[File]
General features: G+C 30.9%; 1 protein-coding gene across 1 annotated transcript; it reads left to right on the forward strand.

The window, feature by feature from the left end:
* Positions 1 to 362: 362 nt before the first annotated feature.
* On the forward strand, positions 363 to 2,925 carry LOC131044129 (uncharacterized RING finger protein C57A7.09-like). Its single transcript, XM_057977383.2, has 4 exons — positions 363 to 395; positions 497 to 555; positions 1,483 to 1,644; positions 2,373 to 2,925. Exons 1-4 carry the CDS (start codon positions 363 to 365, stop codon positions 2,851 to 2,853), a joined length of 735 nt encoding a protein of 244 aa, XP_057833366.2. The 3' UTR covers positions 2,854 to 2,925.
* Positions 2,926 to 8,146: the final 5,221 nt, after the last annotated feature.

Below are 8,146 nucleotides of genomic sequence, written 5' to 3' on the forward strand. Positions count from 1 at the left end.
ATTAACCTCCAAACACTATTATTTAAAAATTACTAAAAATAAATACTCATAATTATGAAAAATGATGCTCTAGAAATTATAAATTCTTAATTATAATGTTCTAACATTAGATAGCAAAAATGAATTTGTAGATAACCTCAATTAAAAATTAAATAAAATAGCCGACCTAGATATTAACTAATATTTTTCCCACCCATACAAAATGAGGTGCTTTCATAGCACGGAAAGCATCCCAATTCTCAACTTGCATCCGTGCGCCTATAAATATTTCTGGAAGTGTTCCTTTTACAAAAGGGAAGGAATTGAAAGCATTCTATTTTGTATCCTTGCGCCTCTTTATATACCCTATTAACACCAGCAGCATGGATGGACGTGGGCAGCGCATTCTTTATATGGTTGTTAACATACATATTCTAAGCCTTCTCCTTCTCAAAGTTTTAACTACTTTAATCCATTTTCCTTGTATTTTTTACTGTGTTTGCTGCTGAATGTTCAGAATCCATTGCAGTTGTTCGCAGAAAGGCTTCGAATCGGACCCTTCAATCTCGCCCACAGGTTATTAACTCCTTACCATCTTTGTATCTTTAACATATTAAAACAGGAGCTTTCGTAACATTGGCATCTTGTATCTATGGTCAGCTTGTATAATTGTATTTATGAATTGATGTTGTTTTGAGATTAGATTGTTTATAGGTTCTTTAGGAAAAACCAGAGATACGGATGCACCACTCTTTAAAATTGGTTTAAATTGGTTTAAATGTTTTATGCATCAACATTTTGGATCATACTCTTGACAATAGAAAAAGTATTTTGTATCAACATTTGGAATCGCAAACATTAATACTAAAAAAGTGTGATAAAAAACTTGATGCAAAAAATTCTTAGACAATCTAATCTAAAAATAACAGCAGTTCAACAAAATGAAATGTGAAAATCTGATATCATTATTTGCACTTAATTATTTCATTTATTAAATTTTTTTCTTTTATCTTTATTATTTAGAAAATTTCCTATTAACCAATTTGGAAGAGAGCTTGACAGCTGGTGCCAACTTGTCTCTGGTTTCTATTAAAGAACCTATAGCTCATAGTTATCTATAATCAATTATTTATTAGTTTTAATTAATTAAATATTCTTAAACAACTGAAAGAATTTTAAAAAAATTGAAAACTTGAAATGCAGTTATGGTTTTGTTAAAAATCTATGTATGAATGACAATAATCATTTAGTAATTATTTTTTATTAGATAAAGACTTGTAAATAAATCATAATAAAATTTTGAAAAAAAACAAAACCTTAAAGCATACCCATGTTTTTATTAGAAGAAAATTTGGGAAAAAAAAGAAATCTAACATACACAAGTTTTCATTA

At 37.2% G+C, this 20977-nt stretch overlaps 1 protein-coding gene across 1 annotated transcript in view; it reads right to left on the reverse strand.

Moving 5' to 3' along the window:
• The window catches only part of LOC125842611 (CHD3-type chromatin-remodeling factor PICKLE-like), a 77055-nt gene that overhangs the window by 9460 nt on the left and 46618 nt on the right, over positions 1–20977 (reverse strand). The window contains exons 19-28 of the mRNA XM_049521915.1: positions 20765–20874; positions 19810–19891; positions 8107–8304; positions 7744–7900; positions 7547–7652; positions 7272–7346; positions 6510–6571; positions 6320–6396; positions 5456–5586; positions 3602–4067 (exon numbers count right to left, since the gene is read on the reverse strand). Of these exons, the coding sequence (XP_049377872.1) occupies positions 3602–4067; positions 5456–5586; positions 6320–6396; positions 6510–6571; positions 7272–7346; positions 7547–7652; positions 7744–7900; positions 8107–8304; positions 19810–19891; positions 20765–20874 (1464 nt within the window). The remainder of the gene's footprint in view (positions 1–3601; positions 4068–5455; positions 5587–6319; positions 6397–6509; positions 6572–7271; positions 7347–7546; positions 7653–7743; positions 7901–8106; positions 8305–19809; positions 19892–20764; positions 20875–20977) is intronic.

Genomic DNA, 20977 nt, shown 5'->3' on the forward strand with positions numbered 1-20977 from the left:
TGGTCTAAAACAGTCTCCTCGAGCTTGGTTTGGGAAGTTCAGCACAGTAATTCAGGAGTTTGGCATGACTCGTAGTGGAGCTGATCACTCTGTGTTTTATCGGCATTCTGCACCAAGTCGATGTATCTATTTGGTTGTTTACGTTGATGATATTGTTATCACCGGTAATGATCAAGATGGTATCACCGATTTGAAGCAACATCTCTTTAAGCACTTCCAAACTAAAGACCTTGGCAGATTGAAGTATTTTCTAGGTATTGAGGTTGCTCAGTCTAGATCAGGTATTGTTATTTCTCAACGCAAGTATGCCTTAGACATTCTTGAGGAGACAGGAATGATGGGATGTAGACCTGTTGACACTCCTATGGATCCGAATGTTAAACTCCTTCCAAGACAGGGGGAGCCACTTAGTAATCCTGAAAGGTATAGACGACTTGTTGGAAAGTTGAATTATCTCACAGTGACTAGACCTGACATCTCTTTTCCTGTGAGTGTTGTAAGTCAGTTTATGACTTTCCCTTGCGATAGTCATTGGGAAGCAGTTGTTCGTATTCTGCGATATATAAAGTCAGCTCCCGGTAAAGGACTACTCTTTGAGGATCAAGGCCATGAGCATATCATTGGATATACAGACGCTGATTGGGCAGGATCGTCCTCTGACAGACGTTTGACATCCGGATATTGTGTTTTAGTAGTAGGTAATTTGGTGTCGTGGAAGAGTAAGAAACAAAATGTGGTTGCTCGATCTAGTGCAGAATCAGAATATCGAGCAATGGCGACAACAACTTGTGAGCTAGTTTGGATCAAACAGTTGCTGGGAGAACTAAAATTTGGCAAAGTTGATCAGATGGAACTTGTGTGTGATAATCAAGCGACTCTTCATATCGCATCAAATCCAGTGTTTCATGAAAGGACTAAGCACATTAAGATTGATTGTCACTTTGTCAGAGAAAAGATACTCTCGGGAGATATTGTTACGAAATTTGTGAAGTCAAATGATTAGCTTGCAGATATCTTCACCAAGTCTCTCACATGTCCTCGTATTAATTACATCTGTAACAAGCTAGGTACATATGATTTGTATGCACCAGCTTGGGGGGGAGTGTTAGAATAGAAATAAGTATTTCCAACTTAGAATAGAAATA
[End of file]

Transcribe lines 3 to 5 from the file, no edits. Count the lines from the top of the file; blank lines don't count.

* Positions 1 to 362: 362 nt before the first annotated feature.
* On the forward strand, positions 363 to 2,925 carry LOC131044129 (uncharacterized RING finger protein C57A7.09-like). Its single transcript, XM_057977383.2, has 4 exons — positions 363 to 395; positions 497 to 555; positions 1,483 to 1,644; positions 2,373 to 2,925. Exons 1-4 carry the CDS (start codon positions 363 to 365, stop codon positions 2,851 to 2,853), a joined length of 735 nt encoding a protein of 244 aa, XP_057833366.2. The 3' UTR covers positions 2,854 to 2,925.
* Positions 2,926 to 8,146: the final 5,221 nt, after the last annotated feature.